Perfect Dork Studios at GDC 2009
By Brit Baker – Lead Game Designer
In 1776, Spanish missionaries established a small settlement and fort on a bay in western North America which would eventually come to be known in modern times as the city of San Francisco. This is fairly well known to historians, but what is not as widely known is that these early settlers came to this area seeking video games. Finding none, the stubborn Spaniards decided that if they stuck around long enough, surely video games would eventually appear if they maintained proper faith.
233 years later, Perfect Dork Studios made their way to the 2009 Game Developers Conference in San Francisco to show the new demo of their upcoming game Box Macabre. A hearty “gracias!” is owed to the missionaries of long ago who made it all possible.
Day One – Another mission in the making
The 2009 Game Developers Conference was held from March 23rd to March 27th. Perfect Dork Studios flew out on Tuesday the 24th to get settled in to our hotel and prepare for our presence at the Garage Games booth during the 3 day exposition at GDC that ran Wednesday through Friday. I know I was very excited, and I’m pretty sure all of us were.
(left) Me, Alan and Billy on Day 1- looking forward to the show.
(right) A box of boxes! This was only a fraction of the total we brought.
Our luggage was packed with nifty foam pieces with cutouts that could be assembled into a little Box Macabre. This was a marked improvement over the paper cutouts that we brought to Austin GDC (although those still proved memorable and really got people interested in our game). These were sturdier and easy to assemble. We had a thousand of these, which took up a lot of room, so we brought our largest suitcases to accommodate them. If we look a little rough in some of these pictures, my only defense is that the foam giveaways took up enough space to prevent us from bringing our usual supply of beautification products.
In addition, we had some awesome T-shirts to bring along, some to act as our show “uniform” and some to give away as additional swag. One T-shirt had the Perfect Dork Studios logo on the front, and the other had the face of Box himself.
(left) The Garage Games booth under construction – unaware of the impending chaos. We were between the booths for America’s Army and Scottish Development International, which in the site map was abbreviated SDI and prompted me to ask “The Strategic Defense Initiative makes video games????”
(right) Charles could have sworn that was working correctly just minutes ago!
We arrived in San Francisco and checked into our hotel. After a lunch of Thai food it was time to get the lay of the land and do last minute coding and testing back at the room. Billy held the exhibitor pass, so he took a quick excursion to Moscone South Hall to find the Garage Games booth and learn where we would be setting up our demo. Thankfully the booth was very close to the restrooms, just in case our excitement reached bladder-threatening proportions.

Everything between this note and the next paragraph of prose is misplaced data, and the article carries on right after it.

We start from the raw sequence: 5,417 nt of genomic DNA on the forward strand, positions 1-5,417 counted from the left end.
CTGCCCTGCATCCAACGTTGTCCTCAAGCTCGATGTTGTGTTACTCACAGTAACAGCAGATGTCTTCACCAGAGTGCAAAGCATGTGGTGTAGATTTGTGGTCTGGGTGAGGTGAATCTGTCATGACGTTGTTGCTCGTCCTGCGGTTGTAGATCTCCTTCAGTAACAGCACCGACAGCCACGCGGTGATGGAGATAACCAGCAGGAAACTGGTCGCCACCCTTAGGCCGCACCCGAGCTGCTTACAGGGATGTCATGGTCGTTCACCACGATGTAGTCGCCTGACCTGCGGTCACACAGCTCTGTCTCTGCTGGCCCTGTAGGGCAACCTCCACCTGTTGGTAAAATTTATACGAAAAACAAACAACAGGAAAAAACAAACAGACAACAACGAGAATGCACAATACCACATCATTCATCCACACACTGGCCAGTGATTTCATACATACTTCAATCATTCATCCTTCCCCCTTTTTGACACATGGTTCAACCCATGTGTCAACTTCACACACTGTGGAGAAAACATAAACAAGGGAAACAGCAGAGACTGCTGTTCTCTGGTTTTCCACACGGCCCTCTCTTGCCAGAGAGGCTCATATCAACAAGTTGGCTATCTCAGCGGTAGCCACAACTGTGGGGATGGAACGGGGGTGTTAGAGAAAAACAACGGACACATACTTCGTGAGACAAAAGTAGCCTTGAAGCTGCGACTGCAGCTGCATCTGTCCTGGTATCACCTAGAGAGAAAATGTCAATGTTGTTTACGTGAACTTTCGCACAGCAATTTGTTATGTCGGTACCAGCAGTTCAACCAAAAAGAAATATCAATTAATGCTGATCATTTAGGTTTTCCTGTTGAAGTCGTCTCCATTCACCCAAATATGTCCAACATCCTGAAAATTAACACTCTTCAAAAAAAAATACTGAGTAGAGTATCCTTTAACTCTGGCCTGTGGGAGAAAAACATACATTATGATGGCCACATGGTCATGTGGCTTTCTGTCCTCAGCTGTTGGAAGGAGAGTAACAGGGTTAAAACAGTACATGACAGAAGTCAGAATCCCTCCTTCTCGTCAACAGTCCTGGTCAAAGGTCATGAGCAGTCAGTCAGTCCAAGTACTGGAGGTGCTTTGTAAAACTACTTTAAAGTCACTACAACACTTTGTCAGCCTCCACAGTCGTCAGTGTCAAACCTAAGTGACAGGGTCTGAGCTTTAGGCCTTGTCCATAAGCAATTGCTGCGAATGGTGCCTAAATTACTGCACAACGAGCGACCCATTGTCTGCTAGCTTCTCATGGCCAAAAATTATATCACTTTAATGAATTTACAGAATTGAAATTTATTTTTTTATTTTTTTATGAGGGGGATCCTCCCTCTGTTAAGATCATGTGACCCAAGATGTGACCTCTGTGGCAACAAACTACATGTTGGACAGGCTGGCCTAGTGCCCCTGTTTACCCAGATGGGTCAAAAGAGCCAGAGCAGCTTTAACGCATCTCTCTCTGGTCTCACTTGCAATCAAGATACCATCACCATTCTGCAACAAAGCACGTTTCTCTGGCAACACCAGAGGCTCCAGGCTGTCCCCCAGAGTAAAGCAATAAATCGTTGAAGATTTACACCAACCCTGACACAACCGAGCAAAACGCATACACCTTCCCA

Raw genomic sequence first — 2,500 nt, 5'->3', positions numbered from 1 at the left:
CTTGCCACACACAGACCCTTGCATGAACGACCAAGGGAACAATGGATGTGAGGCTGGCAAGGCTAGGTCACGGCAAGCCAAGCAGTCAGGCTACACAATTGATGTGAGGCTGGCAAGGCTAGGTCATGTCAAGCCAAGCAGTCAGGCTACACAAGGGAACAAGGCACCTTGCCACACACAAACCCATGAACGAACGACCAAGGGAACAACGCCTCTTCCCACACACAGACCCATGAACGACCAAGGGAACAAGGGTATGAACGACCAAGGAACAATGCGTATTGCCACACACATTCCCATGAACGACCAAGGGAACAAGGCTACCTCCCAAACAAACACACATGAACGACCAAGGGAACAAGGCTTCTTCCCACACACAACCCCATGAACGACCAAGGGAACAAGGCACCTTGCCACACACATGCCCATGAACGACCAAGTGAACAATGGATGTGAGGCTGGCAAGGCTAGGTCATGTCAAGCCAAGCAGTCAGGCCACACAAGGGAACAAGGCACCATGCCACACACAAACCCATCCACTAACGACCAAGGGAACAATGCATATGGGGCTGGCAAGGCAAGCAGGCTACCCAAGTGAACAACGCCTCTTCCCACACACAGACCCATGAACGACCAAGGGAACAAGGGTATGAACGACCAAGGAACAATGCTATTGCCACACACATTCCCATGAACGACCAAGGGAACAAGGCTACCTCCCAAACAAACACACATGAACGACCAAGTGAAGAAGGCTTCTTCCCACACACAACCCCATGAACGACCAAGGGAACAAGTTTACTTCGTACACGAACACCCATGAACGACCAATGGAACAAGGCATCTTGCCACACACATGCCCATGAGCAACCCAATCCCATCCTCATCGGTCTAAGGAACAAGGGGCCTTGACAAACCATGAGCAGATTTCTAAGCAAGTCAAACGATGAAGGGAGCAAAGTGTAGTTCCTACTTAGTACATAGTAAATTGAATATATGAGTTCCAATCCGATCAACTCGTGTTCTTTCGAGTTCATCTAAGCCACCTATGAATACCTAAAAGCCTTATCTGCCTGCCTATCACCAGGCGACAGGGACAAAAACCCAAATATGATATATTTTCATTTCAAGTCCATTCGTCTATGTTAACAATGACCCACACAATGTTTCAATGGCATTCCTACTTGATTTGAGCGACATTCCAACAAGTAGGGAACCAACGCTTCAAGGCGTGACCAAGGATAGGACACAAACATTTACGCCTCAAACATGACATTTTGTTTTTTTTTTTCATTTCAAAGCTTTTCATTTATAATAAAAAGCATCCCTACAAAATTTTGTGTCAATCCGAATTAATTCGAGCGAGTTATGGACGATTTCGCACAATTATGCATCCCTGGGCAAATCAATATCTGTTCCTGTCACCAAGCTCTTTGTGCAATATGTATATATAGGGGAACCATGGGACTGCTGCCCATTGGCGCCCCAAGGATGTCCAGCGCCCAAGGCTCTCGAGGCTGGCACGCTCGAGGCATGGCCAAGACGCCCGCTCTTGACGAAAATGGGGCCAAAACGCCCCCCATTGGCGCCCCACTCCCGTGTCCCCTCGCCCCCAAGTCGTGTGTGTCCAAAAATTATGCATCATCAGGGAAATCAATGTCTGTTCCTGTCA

Our demo for this show was entirely different from the demo we had brought to Austin GDC where we met the Garage Games people, learned how terrific they were, and established the relationship with them that led to their invitation to be part of their GDC booth this time around. We put together a different sequence of rooms to show off all of Box’s abilities (including some new ones) as well as an example of a boss battle that also showcased our intention to include some much larger, more open areas for Box to explore. We felt we had something special, so I’m not sure any of us slept very soundly due to anticipation of getting to put it in front of people and let them play it.
Day Two – The Expo begins
(left) The booth early on Day 1 of the Expo – already packed with party people. A pile of foam Box Macabres is on the table up front.
(right) Box Macabre being played on the show floor – we had two machines dedicated to it; I’m watching a second person play it on the other side.
I really can’t say enough about Garage Games and the job they did in making their booth one of the busiest at the show. They absolutely nailed it down it terms of working with developers to make sure their booth was about the games that were being created with their engines. In hard economic times when many large developers had pulled out of the show to avoid costs, Garage Games was there as a presence that illustrated the smaller indie developers were taking the stage. I had so many discussions with people who expressed interest in TorqueX 3D – the engine we were using, but there was interest in the other Torque engines in equal amounts. Nearly every engine had a polished and working example of a game created with it, and live demo slots set aside for each one. During the rare moments when I wasn’t showing or talking about Box Macabre, I got to see the impressive amount of people checking out the other games.